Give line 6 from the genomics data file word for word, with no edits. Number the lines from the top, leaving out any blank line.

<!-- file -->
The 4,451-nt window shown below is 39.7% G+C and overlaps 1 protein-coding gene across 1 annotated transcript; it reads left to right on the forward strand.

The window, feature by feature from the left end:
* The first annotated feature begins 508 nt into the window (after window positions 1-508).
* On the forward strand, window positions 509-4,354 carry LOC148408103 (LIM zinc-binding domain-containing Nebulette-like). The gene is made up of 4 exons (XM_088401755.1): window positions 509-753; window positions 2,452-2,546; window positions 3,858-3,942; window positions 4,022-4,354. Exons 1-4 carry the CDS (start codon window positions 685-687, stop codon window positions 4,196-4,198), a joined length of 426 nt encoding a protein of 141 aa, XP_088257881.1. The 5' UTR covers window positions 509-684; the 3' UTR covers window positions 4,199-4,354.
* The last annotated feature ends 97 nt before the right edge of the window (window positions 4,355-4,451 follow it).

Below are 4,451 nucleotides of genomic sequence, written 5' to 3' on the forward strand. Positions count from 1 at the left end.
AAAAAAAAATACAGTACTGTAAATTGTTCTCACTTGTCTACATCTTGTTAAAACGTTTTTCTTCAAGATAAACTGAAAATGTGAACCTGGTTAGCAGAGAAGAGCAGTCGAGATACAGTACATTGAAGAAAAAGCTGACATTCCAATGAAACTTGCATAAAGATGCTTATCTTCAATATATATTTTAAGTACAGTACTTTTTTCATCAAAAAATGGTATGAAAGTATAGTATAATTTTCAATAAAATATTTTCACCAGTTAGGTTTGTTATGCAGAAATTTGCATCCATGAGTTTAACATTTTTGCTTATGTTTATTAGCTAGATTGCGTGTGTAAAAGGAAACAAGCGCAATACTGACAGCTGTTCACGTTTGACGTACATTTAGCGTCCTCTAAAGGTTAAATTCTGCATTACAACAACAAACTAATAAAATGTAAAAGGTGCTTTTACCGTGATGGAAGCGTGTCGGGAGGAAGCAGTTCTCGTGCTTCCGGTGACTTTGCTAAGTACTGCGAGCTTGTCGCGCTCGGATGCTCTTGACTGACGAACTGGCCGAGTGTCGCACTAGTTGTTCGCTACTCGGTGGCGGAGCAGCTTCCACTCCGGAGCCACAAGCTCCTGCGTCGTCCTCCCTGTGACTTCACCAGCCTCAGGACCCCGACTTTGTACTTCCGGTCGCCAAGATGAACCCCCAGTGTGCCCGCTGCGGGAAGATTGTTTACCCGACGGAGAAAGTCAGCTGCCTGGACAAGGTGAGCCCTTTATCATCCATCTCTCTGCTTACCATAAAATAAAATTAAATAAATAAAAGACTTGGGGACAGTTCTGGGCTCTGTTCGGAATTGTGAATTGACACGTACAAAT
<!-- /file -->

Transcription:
Below are 4,451 nucleotides of genomic sequence, written 5' to 3' on the forward strand. Positions count from 1 at the left end.